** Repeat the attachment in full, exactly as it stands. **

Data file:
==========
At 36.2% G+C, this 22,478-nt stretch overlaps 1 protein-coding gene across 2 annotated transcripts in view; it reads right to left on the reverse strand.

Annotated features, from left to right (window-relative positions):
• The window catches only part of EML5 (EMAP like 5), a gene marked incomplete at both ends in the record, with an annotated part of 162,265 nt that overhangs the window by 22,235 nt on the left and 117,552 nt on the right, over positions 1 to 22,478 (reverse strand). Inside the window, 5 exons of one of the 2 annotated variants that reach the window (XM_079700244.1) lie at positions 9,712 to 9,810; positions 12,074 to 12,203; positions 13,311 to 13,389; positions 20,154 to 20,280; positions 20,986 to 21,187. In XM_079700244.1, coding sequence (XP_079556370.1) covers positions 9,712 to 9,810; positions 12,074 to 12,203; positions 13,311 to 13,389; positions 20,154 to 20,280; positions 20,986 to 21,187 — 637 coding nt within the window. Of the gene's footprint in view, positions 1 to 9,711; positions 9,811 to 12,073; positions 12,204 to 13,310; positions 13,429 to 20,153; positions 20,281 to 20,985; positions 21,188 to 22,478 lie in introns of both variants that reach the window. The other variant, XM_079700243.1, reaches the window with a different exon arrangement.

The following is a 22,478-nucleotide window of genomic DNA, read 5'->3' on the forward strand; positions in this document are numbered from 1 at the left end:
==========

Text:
At 36.2% G+C, this 22,478-nt stretch overlaps 1 protein-coding gene across 2 annotated transcripts in view; it reads right to left on the reverse strand.

Annotated features, from left to right (window-relative positions):
• The window catches only part of EML5 (EMAP like 5), a gene marked incomplete at both ends in the record, with an annotated part of 162,265 nt that overhangs the window by 22,235 nt on the left and 117,552 nt on the right, over positions 1 to 22,478 (reverse strand). Inside the window, 5 exons of one of the 2 annotated variants that reach the window (XM_079700244.1) lie at positions 9,712 to 9,810; positions 12,074 to 12,203; positions 13,311 to 13,389; positions 20,154 to 20,280; positions 20,986 to 21,187. In XM_079700244.1, coding sequence (XP_079556370.1) covers positions 9,712 to 9,810; positions 12,074 to 12,203; positions 13,311 to 13,389; positions 20,154 to 20,280; positions 20,986 to 21,187 — 637 coding nt within the window. Of the gene's footprint in view, positions 1 to 9,711; positions 9,811 to 12,073; positions 12,204 to 13,310; positions 13,429 to 20,153; positions 20,281 to 20,985; positions 21,188 to 22,478 lie in introns of both variants that reach the window. The other variant, XM_079700243.1, reaches the window with a different exon arrangement.

The following is a 22,478-nucleotide window of genomic DNA, read 5'->3' on the forward strand; positions in this document are numbered from 1 at the left end: